Television broadcast towers send over-the-air television signals, which are occasionally referred to as conventional or terrestrial television signals. Over-the air-signals are radio waves that are transmitted from TV towers to the antennas connected to an analog TV set.
Over-the-air broadcast stopped being the only means of watching TV in June 1990 when General Instrument, an American company, showed that digital television signals were possible. These digital signals could produce HDTV signals that provided more than double the resolution of pre-existing analog signal TV images. Additionally, digital TV offered vastly improved sound. Digital television broadcasts through a multiplexed digitally processed signal, involving the transmission of multiple analog message signals that have been combined into just one signal. These digital TV channels can be broken up into multiple subchannels. Conversely, the over-the-air television signals of analog TV are separated by channel.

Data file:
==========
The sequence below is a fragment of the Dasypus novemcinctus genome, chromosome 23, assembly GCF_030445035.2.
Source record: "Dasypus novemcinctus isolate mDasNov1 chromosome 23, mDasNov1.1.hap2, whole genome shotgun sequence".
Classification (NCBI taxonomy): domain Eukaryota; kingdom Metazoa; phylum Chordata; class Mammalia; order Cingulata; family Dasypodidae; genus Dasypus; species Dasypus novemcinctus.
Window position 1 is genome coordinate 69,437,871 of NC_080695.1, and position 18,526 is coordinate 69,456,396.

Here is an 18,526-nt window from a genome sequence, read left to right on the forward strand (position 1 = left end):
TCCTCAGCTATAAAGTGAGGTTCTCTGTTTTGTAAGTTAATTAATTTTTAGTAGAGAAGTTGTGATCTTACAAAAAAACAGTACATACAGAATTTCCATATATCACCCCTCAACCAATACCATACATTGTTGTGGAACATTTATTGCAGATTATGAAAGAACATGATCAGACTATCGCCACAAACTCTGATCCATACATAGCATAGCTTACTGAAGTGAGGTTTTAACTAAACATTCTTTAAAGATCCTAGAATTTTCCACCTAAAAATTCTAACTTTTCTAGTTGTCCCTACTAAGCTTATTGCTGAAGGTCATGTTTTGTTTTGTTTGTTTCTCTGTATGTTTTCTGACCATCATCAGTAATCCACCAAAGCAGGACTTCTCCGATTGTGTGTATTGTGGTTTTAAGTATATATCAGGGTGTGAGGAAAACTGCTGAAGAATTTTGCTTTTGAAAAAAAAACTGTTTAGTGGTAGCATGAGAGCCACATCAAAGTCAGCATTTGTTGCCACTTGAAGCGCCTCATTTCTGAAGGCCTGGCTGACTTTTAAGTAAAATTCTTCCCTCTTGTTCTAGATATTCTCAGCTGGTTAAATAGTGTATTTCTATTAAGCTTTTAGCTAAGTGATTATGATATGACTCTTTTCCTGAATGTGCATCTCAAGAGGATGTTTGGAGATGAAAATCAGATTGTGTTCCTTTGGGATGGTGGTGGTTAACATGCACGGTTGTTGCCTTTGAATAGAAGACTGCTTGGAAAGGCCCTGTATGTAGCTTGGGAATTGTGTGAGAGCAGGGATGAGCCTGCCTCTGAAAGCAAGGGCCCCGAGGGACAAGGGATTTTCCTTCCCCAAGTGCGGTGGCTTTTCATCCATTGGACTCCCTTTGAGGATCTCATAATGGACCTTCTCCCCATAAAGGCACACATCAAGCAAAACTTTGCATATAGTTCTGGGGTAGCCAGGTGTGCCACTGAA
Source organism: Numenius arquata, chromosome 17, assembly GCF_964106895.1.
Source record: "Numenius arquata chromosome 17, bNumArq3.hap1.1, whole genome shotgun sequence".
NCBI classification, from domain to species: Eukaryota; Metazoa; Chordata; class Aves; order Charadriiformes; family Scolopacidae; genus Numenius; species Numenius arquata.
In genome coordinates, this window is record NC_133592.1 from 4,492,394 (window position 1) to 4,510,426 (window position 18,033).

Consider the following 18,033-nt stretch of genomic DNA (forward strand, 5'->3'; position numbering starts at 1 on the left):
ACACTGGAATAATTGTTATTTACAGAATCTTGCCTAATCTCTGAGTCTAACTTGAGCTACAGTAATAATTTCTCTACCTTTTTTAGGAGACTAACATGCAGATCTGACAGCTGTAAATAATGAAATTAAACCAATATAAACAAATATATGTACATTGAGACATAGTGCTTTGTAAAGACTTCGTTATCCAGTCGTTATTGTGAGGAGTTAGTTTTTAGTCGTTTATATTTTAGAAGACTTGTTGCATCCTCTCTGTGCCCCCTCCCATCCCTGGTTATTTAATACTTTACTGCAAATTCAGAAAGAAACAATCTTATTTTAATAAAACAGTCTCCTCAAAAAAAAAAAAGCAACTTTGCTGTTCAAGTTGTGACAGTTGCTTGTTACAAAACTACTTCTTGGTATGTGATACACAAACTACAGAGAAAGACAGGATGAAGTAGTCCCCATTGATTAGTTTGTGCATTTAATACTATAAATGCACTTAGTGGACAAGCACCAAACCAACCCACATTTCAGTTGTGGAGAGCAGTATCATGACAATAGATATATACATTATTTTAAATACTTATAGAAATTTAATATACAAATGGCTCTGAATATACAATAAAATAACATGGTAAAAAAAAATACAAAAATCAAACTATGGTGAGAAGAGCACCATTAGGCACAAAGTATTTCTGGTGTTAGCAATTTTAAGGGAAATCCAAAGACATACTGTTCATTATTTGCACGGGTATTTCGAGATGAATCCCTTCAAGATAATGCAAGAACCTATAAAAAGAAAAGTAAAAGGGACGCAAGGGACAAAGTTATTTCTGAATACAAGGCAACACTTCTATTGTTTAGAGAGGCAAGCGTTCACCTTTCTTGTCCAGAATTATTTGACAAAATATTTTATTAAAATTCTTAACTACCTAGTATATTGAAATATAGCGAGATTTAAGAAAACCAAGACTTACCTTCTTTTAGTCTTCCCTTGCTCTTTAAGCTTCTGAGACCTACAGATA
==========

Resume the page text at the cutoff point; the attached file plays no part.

In June 2009 U.S. television stations ceased the broadcasting of programs in anything but digital TV format. The antennas used to watch over-the-air broadcasts, however, can me modified to allow access to digital programming with the use of a digital-to-analog converter box. Many consumers prefer to use antennas with converter boxes to watch their televisions because they allow free access to local broadcasting channels.